A new study conducted by researchers from the University of Cambridge explored how consumers’ TV-watching habits may affect their long-term heart health. They learned that cutting back TV time to less than one hour per day may prevent more than 15% of coronary heart disease cases.
“Our study provides unique insights into the potential role that limiting TV viewing might have in preventing coronary heart disease,” said researcher Dr. Youngwon Kim. “Individuals who watch TV for less than one hour a day were less likely to develop the condition, independent of their genetic risk.
“Limiting the amount of time sat watching TV could be a useful, and relatively light touch, lifestyle change that could help individuals with a high genetic predisposition to coronary heart disease in particular to manage their risk.”
Preventing poor heart health
For the study, the researchers analyzed data from over 500,000 adults enrolled in the U.K. Biobank. The participants answered questions about how often they watched TV and how much time they spent on computers. The researchers then created heart disease risk scores for the participants based on genetic risk factors of the condition.
The team identified a link between time spent watching TV and long-term heart health. Ultimately, those who watched the most TV also had the highest risk of developing coronary heart disease; however, time spent on computers didn’t affect disease risk.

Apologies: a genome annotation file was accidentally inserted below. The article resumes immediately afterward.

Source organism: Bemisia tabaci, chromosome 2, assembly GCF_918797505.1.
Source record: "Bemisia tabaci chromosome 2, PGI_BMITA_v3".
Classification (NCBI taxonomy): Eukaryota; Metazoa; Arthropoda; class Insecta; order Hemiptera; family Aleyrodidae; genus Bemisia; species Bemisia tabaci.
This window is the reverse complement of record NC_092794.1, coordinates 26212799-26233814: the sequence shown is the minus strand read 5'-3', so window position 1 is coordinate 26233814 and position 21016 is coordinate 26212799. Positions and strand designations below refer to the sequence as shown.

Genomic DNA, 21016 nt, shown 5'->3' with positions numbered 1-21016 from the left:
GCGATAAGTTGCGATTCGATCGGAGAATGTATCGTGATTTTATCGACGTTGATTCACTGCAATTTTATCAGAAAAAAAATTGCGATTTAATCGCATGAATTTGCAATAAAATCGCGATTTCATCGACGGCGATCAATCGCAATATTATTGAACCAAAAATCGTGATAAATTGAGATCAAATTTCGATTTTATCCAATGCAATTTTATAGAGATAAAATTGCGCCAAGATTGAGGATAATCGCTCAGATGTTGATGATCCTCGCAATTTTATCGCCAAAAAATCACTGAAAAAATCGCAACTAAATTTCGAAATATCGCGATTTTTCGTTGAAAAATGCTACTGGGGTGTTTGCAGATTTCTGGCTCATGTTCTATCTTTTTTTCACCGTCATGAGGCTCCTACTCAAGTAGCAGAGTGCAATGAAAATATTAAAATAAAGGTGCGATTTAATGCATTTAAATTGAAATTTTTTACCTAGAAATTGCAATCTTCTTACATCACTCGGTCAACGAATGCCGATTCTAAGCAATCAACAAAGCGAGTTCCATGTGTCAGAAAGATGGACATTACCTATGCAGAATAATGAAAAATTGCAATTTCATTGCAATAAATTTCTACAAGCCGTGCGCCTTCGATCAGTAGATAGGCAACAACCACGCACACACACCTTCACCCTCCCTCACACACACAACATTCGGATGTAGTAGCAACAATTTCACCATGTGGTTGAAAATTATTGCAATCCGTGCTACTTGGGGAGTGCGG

Regardless of genetic risks, four hours or more of watching TV each day was associated with the highest risk of heart disease. However, cutting back on TV watching helped participants prevent their risk of coronary heart disease. Those who watched two to three hours of TV each day were 6% less likely to develop heart disease than those who watched four hours or more. That percentage was even higher for those who watched less than an hour of TV each day, at 16%.
The researchers explained that there could be several reasons why this link between TV watching and heart disease exists. They said consumers tend to snack more when they watch TV for longer periods of time. Another factor is that most consumers watch the bulk of their TV after eating dinner, which is likely to increase cholesterol and blood sugar levels.
“Coronary heart disease is one of the most prominent causes of premature death, so finding ways to help people manage their risk through lifestyle modification is important,” said researcher Dr. Katrien Wijndaele. “The World Health Organization recommends reducing the amount of sedentary behavior and replacing it with physical activity of any intensity as a way of keeping healthier.
“While it isn’t possible to say for certain that sitting watching TV increases your risk of coronary heart disease, because of various potential confounding factors and measurement error, our work supports the WHO’s guidelines. It suggests a straightforward, measurable way of achieving this goal for the general population as well as individuals at high genetic risk of coronary heart disease.”